Individual Differences in Experience-Producing Tendencies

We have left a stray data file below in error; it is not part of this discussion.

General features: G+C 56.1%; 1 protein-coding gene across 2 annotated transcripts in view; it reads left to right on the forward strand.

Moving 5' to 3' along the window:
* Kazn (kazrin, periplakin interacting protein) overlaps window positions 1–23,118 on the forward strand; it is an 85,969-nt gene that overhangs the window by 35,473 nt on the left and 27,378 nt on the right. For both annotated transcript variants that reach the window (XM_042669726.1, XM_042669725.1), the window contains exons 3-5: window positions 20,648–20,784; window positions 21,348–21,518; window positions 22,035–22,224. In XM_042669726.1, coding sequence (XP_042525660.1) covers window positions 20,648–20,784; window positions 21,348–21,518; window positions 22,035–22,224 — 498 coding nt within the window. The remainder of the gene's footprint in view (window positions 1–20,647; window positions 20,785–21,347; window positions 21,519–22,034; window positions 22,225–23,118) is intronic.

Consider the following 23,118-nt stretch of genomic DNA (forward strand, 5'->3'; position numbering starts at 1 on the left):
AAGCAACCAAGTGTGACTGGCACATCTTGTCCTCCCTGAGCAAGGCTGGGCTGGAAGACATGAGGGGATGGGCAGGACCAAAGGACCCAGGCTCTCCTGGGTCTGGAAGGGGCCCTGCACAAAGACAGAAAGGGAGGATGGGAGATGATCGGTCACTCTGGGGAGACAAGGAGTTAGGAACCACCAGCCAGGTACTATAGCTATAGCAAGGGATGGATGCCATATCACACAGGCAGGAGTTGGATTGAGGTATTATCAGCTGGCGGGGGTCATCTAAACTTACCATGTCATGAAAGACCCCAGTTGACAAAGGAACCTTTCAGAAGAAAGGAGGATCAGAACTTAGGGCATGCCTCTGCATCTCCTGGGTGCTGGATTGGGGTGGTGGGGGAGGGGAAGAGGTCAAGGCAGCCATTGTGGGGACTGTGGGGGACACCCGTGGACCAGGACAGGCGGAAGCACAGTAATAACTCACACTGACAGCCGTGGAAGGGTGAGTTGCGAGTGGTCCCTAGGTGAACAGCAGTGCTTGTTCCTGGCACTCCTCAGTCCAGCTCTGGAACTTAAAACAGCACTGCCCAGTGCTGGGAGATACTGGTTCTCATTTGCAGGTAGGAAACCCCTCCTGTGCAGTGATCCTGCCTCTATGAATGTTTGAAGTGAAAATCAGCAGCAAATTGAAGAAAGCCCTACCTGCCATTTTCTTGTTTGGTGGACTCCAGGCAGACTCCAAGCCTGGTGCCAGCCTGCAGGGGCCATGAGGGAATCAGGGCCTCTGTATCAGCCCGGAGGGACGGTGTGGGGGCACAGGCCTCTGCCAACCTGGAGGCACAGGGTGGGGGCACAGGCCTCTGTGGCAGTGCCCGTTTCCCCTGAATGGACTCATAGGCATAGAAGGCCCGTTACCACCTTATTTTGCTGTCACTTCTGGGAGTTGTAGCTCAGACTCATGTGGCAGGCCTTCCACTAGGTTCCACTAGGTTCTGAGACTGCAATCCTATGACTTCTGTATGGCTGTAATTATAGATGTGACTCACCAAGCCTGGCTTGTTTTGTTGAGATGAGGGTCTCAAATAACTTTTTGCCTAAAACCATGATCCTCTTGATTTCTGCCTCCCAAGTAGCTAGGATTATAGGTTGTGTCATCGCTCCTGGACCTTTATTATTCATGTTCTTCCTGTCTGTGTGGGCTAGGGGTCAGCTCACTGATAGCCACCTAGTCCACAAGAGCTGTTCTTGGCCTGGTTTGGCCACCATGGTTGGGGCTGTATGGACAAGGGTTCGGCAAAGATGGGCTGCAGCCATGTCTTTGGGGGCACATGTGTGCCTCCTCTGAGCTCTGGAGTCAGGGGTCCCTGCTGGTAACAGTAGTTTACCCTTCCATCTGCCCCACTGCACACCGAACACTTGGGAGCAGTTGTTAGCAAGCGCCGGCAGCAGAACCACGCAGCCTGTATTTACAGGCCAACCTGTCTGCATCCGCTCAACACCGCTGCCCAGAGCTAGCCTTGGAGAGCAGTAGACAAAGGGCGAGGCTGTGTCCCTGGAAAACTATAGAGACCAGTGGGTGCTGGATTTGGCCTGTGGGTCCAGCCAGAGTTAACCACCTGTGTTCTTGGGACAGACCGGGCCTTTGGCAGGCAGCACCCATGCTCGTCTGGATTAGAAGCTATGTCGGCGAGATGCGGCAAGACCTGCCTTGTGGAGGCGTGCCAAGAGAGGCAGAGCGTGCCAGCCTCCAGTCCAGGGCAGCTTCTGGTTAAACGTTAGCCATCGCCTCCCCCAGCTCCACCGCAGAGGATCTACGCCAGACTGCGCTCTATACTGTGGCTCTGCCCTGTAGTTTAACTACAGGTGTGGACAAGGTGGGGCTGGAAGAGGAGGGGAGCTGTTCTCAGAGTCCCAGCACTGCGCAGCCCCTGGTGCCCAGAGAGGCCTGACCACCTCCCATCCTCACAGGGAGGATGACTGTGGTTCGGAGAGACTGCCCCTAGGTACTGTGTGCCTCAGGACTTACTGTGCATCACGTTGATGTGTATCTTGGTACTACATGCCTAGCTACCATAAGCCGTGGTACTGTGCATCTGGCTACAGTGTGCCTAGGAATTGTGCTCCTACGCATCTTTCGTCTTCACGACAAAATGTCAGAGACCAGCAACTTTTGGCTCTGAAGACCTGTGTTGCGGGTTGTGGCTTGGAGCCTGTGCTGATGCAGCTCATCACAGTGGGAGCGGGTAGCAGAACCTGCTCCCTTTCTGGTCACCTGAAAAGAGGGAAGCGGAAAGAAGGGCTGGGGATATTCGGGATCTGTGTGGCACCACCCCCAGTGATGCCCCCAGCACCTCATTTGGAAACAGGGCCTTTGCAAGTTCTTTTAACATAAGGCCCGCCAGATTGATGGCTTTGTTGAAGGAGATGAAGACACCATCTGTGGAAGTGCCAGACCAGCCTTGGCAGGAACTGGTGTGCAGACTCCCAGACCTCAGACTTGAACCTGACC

More than a decade ago, presenters at a conference on imagination, play and curiosity (e.g., Keller, 1987; Wohlwill, 1987) suggested that more attention needed to be paid to individual differences in curiosity and exploration. The presence of a section on individual differences in the present volume indicates that those earlier suggestions did not fall on deaf ears. In this chapter, I argue that individual differences in curiosity and exploration represent an important subcategory of behaviors that I will call experience-producing tendencies. I then review some preliminary research on the relation between individual differences in the tendency to produce experiences through exploration and individual differences in measured intelligence and achievement. My interpretation of the role of exploration in intellectual development is tentative and speculative in nature, but it is consistent with some recent views of how children create their own environments and thus influence their own intellectual abilities (e.g., Anastasi, 1985; Plomin, 1986; Scarr & McCartney, 1983).
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